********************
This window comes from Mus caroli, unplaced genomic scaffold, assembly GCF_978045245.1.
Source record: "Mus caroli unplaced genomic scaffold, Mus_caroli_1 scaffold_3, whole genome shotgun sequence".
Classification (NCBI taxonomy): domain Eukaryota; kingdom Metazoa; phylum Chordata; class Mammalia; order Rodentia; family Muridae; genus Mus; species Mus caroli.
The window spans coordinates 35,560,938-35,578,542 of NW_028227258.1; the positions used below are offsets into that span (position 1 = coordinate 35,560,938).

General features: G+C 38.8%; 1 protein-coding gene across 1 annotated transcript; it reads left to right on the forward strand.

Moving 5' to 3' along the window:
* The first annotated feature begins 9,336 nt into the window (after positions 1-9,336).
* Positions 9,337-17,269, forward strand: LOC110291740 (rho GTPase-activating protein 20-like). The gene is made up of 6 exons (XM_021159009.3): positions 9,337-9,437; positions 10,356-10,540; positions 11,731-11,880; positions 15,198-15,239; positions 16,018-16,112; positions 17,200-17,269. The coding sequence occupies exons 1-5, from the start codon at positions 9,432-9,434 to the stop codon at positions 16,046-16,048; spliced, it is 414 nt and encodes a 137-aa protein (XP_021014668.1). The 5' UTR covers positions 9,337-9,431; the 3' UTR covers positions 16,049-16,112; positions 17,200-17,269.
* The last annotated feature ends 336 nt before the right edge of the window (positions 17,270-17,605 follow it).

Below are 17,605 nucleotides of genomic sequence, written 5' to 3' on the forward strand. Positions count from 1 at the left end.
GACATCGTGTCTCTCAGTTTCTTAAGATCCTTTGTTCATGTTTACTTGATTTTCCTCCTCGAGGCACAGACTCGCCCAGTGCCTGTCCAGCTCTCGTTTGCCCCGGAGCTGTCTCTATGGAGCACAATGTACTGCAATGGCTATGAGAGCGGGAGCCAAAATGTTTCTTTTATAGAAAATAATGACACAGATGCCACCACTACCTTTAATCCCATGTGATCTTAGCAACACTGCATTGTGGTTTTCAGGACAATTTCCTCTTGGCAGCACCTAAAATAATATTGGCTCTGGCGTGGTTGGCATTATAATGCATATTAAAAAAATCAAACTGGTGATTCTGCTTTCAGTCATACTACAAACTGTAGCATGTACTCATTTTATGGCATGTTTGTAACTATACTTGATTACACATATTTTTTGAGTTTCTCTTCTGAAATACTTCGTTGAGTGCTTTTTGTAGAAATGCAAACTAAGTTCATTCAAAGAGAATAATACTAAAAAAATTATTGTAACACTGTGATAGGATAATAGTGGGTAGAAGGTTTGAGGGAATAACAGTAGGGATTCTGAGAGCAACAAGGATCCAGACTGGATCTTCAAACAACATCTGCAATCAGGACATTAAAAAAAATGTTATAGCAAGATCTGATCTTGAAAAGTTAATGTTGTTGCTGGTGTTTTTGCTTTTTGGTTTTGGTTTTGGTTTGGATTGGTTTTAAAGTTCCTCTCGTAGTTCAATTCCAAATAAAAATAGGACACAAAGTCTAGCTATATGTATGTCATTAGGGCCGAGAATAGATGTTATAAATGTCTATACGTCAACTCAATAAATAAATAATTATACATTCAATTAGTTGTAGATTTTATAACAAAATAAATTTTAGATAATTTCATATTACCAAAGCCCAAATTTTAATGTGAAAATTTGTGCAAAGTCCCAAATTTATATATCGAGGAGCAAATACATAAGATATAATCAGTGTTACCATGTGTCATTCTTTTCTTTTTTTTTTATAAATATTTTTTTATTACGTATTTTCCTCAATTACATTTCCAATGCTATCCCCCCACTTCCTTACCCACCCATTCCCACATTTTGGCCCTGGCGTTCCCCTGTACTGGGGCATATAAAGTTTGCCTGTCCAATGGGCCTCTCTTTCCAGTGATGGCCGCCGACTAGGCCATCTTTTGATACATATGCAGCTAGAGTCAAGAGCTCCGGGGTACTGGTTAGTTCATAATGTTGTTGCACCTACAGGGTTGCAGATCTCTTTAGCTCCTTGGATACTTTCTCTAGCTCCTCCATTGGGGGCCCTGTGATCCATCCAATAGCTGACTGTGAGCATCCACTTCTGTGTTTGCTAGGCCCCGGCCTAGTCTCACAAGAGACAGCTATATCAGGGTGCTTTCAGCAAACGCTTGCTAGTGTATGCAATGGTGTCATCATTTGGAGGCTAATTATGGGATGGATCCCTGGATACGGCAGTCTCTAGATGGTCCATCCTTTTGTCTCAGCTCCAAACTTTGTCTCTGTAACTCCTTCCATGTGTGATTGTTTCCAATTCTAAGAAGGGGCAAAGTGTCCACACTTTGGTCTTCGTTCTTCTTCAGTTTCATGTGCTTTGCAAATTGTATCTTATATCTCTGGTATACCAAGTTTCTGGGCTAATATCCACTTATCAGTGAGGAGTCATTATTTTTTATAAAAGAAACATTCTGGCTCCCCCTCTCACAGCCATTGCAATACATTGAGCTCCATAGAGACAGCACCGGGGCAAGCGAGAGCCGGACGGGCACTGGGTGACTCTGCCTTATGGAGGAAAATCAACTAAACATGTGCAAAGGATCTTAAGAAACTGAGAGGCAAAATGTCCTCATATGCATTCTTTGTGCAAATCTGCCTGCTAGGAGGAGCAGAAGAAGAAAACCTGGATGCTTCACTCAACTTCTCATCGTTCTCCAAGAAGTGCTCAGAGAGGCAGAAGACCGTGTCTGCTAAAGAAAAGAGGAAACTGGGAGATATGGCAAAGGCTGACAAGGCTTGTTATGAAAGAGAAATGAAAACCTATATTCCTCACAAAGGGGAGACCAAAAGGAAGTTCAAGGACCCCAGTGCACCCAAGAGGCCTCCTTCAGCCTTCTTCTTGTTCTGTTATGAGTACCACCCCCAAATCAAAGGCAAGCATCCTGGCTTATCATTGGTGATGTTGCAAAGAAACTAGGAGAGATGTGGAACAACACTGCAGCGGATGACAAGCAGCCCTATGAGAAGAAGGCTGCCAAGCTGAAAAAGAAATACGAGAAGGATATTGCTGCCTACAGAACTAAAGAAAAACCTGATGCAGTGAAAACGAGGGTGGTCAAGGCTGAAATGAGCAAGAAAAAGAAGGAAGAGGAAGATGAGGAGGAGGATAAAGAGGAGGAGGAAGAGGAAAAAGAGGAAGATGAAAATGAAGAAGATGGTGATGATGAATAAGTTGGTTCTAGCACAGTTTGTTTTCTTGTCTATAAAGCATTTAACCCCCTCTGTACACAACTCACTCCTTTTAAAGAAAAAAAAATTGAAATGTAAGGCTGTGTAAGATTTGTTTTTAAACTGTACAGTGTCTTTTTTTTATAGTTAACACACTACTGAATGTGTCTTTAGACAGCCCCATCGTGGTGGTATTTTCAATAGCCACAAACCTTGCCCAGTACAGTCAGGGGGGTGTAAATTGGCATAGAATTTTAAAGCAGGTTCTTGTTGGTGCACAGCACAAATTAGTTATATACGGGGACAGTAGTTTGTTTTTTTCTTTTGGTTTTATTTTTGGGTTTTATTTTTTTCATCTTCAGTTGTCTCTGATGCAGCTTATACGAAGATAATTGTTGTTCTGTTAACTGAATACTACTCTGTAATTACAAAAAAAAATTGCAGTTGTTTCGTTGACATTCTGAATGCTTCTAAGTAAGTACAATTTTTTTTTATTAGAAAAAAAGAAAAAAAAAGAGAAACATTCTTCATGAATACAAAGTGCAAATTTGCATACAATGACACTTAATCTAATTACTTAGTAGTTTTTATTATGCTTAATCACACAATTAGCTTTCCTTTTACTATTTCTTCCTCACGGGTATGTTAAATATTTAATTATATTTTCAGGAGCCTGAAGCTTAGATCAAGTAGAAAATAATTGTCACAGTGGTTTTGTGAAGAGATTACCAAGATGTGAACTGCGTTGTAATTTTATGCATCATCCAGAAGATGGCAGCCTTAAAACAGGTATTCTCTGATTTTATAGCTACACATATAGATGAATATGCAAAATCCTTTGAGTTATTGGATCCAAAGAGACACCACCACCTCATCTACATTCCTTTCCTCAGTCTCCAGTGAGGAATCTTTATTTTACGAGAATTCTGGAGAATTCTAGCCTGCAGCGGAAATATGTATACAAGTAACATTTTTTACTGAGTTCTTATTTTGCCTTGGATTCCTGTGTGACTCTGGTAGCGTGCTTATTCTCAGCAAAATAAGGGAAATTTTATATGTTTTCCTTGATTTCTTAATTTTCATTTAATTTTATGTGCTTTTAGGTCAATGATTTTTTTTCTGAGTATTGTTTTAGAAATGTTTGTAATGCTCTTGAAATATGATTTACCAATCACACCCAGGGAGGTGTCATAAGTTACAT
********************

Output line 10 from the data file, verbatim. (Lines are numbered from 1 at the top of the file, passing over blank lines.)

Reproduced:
Below are 17,605 nucleotides of genomic sequence, written 5' to 3' on the forward strand. Positions count from 1 at the left end.